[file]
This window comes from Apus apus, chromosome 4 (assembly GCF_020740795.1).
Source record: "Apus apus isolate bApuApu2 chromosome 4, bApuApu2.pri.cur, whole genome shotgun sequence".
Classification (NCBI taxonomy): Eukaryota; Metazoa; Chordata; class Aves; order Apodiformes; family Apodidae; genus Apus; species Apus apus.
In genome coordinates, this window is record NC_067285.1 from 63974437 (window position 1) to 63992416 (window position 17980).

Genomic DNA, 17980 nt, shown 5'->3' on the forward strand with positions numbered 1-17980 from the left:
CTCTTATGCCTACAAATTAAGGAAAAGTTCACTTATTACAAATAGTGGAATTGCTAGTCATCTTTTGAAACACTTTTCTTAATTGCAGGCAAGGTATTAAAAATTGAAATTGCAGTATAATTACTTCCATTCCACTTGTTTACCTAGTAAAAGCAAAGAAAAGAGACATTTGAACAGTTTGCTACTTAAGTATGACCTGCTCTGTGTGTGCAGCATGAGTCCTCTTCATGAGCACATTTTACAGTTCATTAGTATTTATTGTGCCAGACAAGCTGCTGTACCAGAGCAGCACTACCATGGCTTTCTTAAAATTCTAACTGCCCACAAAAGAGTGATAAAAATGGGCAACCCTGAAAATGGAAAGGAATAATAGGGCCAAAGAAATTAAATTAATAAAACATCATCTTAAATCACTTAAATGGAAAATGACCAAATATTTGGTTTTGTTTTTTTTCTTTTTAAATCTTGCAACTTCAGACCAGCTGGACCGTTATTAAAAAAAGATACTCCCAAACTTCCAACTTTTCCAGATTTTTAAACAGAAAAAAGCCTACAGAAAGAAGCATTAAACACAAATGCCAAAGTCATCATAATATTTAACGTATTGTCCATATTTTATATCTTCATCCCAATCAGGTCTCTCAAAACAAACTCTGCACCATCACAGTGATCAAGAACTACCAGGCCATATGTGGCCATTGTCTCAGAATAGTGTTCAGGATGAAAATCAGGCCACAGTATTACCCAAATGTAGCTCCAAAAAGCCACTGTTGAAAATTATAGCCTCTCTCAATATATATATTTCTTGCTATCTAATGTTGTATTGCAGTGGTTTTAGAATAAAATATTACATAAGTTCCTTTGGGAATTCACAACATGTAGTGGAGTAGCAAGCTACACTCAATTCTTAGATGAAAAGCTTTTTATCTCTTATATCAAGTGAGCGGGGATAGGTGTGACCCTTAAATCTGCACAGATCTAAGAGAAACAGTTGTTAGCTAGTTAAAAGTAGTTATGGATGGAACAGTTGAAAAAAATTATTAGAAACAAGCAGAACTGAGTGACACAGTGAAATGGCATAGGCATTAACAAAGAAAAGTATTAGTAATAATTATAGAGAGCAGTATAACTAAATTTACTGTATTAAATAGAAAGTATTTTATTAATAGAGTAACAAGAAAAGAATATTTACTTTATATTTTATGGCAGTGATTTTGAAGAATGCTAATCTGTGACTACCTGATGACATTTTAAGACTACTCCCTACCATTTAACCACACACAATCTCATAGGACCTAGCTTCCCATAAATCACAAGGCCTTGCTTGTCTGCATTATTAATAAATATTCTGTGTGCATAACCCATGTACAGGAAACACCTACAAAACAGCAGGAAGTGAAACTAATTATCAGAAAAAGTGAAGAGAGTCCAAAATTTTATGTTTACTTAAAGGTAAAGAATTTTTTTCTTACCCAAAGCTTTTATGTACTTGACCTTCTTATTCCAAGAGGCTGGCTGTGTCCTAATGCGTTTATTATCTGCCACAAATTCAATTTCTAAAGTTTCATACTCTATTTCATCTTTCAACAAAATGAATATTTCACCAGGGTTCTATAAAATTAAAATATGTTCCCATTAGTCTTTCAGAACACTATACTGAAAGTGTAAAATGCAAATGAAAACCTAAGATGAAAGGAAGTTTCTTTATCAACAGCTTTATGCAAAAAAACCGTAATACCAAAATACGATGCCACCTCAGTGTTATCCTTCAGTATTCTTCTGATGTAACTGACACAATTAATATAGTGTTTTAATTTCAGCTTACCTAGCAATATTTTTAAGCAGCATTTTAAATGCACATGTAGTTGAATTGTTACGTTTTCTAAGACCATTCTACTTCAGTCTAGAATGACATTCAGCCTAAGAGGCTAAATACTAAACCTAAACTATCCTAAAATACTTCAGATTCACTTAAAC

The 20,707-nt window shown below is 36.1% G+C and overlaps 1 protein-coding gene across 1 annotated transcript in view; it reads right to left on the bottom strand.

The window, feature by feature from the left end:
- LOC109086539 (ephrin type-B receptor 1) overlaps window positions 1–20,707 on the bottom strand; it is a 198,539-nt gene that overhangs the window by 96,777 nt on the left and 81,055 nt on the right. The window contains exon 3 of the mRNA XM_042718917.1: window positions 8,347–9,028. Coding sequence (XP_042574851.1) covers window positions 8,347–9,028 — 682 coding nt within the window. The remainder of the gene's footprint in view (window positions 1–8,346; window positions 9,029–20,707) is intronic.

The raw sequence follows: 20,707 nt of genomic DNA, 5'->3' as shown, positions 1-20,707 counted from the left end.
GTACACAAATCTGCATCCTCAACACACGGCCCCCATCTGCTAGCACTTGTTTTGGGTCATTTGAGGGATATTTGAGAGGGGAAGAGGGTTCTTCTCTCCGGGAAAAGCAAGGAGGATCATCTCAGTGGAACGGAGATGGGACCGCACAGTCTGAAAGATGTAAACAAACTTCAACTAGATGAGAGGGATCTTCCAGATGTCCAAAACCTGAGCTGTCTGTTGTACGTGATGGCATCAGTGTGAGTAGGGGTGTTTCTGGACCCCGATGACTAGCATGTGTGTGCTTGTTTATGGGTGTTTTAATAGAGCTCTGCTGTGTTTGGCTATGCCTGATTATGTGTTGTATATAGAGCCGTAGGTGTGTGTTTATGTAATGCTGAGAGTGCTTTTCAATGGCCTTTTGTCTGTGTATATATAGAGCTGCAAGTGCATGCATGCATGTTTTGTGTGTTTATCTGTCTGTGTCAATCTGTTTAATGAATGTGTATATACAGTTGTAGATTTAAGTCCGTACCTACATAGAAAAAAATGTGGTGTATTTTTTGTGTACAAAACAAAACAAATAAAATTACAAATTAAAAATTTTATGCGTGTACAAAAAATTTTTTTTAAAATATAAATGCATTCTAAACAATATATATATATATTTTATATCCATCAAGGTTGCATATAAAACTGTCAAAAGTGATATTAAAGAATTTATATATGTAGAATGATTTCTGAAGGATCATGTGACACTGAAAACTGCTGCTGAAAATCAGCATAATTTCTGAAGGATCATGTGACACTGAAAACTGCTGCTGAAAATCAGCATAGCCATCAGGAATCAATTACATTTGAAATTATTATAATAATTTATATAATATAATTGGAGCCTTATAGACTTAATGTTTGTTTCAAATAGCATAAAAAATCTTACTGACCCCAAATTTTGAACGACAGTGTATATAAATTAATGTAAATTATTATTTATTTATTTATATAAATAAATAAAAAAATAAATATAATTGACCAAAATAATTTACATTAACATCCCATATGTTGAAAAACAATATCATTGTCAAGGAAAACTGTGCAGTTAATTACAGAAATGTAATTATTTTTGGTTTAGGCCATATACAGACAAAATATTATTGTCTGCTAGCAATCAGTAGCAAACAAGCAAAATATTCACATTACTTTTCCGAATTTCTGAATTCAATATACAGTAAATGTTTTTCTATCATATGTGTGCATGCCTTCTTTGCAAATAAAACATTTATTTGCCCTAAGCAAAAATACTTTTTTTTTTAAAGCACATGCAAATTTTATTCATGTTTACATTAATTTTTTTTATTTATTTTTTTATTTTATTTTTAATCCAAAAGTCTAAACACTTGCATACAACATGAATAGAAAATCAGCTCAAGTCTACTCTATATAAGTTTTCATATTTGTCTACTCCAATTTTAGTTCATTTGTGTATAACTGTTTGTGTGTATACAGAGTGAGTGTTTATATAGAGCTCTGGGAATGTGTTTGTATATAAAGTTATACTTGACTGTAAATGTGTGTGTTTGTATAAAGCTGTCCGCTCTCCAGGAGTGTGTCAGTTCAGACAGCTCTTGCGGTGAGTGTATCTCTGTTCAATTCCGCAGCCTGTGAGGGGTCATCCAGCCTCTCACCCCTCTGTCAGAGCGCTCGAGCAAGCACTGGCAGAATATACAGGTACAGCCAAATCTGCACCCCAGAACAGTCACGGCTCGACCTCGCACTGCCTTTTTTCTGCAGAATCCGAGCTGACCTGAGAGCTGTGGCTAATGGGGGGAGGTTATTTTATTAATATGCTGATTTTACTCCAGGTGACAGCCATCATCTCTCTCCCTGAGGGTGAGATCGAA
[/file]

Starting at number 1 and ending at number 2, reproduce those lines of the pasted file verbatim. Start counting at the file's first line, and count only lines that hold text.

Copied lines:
This window comes from Apus apus, chromosome 4 (assembly GCF_020740795.1).
Source record: "Apus apus isolate bApuApu2 chromosome 4, bApuApu2.pri.cur, whole genome shotgun sequence".